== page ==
Tom Mulcair misrepresents my Bill C-626
Tom Mulcair, leader of the NDP, should have let the NDP critics, MP Kennedy Stewart and MP Lauren Liu, handle the response to my private member’s bill.
Since I first started working on my Bill C-626, to bring back the mandatory long-form census, I have actively sought a range of opinions. In fact, after spending the summer speaking with researchers and former Statistics Canada senior staff, I revised the original bill to make the proposed legislation even stronger. I am still interested in hearing concerns about the bill, but suggestions would be most helpful if they were made after some thought.
First, Mr. Mulcair writes that my bill “sets a lower threshold for the number of households sampled in the mandatory census.” It is true that my bill does not fix in legislation at 20% the fraction of households who receive the long-form census. There is no requirement to do that now, but 20% has been recent practice. After speaking with many statisticians, former public servants and former Chief Statisticians, I learned that data collection methods are rapidly changing. In the future, it might not be necessary that 20% of the population fill out the long-form census. My bill explicitly requires, “distribution to the percentage of households the Chief Statistician considers necessary to ensure an accurate statistical representation of the Canadian population and its constituent groups.”
A major point of my bill is to support the professional and scientific competence of the Chief Statistician over short-term political imperatives. I believe that experts in the field of statistics, particularly Canada’s Chief Statistician, are able to decide the appropriate sample size, and that this should not be mandated by politicians.
Mr. Mulcair goes on to falsely note that my bill, “does not contain a provision to ensure that future censuses are comparable over time.” In fact, my bill amends Section 19 of the Statistics Act to explicitly state that the census must provide, “for data series continuity and the maintenance or improvement of data quality.” Insisting on data series continuity is exactly how we ensure that the census can be compared to previous findings. Again, statistics experts emphasized to me that it would be a mistake to enshrine the exact form of the census in statute because data needs, sources, and collection methods are changing. Instead my bill trusts scientists and other stakeholders and insulates them from political imperatives of the government of the day. That is why my bill is different from that of NDP MP Brian Masse.
Lastly, Mr. Mulcair writes that C-626 “lacks important measures… to limit the amount of Ministerial interference.” This is absolutely false. My bill requires that the Minister publish, in the Canada Gazette, any directives to the Chief Statistician regarding technical or methodological guidelines and ethical standards, so that Ministerial directives are made in an open and transparent way. This limits interference while respecting the accountability of the civil service to the elected government. Neither these measures, nor any other are found in NDP MP Brian Masse’s bill.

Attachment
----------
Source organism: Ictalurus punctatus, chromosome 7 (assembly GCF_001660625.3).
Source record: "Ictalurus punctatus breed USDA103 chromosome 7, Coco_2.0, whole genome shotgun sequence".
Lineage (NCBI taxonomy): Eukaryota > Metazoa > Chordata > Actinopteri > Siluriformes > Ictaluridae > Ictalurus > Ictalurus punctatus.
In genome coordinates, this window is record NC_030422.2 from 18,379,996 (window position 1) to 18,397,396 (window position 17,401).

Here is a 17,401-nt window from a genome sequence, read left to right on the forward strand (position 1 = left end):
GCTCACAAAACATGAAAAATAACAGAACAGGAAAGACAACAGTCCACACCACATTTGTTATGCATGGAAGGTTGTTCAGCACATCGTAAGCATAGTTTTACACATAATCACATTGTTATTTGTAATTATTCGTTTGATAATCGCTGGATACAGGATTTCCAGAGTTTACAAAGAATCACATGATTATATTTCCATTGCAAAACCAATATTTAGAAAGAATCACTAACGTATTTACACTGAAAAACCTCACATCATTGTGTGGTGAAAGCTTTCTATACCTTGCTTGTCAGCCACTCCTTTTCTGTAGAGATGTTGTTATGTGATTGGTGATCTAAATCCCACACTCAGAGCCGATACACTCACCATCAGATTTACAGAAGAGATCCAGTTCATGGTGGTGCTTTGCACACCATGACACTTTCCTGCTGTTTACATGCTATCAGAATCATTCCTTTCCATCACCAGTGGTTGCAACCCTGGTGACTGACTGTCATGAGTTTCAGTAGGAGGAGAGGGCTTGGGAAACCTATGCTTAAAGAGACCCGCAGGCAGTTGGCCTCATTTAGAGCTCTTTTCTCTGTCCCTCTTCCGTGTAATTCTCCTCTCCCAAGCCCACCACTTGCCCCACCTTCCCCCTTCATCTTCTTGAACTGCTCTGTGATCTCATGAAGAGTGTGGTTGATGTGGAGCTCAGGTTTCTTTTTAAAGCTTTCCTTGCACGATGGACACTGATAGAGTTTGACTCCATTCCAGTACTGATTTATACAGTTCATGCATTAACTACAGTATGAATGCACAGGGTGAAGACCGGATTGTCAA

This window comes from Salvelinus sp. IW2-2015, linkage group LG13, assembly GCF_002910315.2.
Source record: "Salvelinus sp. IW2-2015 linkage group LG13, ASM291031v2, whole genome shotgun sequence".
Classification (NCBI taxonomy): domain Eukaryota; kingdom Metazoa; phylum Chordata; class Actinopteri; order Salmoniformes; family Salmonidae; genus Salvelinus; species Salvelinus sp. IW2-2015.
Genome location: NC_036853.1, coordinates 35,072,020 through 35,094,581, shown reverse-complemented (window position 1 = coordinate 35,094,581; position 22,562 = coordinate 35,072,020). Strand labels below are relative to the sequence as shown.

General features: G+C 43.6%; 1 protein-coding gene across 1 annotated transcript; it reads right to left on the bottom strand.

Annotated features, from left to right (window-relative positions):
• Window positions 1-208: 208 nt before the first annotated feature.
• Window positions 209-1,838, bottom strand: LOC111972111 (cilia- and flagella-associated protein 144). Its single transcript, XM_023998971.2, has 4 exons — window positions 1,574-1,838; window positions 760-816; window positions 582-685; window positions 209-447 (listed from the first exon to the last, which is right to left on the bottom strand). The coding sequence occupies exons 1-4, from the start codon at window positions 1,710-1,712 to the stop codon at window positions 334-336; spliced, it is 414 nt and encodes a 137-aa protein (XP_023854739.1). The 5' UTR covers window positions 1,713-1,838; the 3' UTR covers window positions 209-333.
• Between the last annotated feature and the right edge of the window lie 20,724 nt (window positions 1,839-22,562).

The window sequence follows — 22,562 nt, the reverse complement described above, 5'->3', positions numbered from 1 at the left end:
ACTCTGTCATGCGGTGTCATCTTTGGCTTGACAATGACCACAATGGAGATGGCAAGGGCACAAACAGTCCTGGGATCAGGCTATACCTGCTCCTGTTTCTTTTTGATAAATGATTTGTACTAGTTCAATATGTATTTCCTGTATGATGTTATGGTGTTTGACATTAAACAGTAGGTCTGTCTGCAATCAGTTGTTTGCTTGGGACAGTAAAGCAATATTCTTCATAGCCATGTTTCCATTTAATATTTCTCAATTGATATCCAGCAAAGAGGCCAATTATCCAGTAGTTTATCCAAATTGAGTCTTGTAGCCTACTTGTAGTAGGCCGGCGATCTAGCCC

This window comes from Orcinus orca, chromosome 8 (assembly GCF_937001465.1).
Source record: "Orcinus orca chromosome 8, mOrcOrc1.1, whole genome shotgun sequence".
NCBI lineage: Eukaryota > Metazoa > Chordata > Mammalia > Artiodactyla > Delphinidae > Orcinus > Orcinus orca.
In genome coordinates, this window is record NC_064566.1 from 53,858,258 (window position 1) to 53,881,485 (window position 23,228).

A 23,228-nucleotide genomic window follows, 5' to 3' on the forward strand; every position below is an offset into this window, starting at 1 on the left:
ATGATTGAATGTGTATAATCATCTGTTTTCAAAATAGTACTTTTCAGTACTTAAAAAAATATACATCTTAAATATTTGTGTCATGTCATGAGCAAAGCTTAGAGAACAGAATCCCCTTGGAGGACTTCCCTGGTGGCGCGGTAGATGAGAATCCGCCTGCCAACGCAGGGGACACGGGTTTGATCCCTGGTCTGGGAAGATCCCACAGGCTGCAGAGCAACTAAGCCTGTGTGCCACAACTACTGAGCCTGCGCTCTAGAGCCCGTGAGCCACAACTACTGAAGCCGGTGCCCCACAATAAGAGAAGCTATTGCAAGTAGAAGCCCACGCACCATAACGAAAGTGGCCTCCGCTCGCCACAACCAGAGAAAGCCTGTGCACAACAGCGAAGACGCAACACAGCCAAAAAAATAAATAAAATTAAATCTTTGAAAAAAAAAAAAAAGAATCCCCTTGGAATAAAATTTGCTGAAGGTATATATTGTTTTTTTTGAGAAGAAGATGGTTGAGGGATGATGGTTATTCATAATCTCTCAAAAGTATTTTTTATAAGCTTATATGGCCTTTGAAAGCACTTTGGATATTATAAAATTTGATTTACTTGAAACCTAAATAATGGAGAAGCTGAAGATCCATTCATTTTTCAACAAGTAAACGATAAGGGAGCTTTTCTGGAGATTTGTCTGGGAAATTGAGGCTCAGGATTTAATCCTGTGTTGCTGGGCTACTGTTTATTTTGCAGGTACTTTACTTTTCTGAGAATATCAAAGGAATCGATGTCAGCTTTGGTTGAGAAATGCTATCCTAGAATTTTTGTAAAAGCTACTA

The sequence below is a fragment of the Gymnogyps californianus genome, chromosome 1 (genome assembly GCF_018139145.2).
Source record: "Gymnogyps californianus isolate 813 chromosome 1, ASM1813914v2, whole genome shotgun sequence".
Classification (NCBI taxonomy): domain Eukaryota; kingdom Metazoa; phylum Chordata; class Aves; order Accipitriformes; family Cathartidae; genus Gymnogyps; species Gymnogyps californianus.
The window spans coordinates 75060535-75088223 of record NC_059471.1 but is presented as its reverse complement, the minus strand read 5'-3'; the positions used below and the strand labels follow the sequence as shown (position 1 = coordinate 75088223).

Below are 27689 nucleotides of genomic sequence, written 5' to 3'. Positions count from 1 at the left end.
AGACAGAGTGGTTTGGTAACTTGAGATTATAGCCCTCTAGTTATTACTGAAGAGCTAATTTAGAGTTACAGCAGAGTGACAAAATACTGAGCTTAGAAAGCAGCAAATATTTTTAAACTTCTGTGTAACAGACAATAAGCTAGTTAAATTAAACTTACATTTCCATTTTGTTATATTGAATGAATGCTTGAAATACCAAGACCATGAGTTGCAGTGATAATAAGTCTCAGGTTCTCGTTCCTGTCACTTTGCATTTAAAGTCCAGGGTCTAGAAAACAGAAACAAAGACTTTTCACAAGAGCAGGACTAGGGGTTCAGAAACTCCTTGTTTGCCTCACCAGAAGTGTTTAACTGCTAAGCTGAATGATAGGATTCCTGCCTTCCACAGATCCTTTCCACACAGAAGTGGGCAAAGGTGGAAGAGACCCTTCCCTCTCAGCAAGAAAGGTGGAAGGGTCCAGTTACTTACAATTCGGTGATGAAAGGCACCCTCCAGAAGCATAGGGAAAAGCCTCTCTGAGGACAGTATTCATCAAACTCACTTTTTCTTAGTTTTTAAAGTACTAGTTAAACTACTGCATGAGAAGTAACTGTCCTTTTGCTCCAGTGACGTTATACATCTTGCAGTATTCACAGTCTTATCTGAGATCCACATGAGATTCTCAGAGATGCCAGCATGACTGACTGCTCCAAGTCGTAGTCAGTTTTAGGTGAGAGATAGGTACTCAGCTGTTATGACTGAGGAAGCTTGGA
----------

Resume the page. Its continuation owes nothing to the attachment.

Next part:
Furthermore, Bill C-626 requires that the Chief Statistician be chosen in a way that safeguards the credibility and integrity of the office. For that reason, a process is established which is similar to that whereby officers of Parliament are chosen. In this case there is extensive consultation with stakeholders by appointing a search committee representing senior representatives of the civil service, the statistics profession, and the Canadian research community. There is also consultation with the leaders of all official parties in the House of Commons because the Chief Statistician should be credibly non-partisan.
I met with the NDP’s deputy Science and Technology critic, MP Laurin Liu, to go over the details of Bill C-626. I think that Ms. Liu understands the legislation’s intent. By contrast, Mr. Mulcair’s response is based on falsehoods. Such an unthoughtful, partisan attack, misrepresenting a piece of legislation about the importance of data and evidence, is not what I would expect from MP Kennedy Stewart and MP Laurin Liu, NDP critic and deputy-critic for Science and Technology.
I’m glad that the NDP will be supporting my bill. But I hope that we can have a real debate and stop trying to make political points by misrepresenting another MP’s work on data collection and evidence-based policy.